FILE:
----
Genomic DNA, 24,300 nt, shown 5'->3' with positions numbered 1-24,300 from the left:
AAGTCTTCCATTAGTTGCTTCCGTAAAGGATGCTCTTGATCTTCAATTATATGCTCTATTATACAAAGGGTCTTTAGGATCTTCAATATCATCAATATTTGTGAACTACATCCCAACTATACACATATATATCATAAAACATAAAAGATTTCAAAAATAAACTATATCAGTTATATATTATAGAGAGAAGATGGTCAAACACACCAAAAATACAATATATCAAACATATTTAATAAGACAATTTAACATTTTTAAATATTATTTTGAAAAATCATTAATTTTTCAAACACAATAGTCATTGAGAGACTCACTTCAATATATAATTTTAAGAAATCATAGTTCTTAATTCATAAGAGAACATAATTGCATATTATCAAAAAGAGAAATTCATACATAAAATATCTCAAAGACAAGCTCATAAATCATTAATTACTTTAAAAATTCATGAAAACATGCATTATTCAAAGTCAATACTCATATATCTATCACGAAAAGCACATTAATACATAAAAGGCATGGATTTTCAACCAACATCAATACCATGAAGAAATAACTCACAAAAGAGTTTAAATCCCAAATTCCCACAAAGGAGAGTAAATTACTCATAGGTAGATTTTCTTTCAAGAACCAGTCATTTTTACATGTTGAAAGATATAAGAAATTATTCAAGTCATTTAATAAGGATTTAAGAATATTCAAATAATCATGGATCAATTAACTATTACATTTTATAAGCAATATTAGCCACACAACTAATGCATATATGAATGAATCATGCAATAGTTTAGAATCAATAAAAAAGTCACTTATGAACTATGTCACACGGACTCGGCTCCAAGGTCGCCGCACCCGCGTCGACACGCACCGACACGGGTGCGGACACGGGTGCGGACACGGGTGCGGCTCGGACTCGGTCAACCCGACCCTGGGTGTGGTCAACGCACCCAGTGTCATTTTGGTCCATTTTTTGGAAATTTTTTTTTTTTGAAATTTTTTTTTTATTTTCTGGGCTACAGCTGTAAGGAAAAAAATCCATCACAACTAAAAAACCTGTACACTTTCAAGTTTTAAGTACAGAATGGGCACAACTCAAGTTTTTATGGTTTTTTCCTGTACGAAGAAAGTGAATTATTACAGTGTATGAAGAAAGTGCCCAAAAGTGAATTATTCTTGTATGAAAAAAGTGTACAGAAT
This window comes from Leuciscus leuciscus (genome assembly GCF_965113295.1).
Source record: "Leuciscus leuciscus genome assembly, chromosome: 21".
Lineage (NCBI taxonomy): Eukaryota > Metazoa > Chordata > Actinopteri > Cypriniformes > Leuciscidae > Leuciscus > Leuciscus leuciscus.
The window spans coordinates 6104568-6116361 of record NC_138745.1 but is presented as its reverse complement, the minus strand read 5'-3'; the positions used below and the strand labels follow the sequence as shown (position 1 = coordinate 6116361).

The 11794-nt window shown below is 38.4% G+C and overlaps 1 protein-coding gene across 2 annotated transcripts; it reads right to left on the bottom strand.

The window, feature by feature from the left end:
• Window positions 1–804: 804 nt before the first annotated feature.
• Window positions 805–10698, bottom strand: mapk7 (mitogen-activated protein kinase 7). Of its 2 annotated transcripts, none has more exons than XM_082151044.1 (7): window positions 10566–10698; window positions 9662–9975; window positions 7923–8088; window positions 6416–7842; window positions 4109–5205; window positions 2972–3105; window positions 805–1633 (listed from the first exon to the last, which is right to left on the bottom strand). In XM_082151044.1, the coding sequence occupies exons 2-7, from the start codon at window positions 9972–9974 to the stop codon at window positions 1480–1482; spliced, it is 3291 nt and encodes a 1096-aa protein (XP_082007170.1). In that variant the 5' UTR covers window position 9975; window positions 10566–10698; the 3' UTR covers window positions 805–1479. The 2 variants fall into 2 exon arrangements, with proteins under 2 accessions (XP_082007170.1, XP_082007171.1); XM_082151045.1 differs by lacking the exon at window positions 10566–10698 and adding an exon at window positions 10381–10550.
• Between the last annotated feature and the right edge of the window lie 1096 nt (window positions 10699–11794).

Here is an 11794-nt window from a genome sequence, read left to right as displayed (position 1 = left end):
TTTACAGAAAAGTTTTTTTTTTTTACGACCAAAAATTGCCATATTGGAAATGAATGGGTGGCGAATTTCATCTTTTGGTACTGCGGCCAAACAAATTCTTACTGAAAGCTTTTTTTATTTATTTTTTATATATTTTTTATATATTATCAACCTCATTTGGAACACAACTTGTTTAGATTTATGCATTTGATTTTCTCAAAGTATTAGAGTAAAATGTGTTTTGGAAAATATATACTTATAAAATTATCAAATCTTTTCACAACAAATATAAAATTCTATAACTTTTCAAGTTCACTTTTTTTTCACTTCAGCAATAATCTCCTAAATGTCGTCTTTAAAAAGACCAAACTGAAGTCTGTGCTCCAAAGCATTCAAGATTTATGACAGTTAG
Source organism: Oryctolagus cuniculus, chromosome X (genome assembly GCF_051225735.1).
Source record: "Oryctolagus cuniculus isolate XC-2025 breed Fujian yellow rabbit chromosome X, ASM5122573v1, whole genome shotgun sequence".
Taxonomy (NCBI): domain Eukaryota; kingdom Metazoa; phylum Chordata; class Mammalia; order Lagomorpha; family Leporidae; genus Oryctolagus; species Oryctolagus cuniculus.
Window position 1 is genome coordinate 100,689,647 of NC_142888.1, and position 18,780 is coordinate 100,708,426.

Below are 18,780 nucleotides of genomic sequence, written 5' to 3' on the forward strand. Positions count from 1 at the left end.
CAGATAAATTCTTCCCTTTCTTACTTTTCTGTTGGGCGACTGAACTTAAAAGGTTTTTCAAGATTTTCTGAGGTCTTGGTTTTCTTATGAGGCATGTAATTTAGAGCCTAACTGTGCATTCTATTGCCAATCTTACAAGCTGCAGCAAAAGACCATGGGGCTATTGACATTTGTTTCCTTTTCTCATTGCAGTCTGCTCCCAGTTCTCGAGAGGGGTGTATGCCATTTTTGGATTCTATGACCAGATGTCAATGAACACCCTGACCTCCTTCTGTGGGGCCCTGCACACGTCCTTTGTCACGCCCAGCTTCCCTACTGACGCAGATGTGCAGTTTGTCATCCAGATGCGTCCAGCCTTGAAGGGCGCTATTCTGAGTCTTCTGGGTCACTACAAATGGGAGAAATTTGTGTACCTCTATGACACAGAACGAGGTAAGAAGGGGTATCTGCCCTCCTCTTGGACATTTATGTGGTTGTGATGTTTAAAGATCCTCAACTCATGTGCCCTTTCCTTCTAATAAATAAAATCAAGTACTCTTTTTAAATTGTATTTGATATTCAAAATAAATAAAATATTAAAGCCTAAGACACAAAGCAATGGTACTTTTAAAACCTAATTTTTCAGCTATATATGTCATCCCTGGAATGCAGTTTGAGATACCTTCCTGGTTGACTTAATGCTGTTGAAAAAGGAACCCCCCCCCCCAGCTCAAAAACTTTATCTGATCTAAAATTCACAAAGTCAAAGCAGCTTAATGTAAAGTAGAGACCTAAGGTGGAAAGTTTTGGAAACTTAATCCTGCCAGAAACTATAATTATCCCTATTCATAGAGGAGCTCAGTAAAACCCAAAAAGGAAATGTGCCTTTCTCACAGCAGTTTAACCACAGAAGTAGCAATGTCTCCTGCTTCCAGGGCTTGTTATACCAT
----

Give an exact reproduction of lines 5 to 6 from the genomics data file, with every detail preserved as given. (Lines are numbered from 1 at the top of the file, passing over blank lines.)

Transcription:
Lineage (NCBI taxonomy): Eukaryota > Metazoa > Chordata > Actinopteri > Cypriniformes > Leuciscidae > Leuciscus > Leuciscus leuciscus.
The window spans coordinates 6104568-6116361 of record NC_138745.1 but is presented as its reverse complement, the minus strand read 5'-3'; the positions used below and the strand labels follow the sequence as shown (position 1 = coordinate 6116361).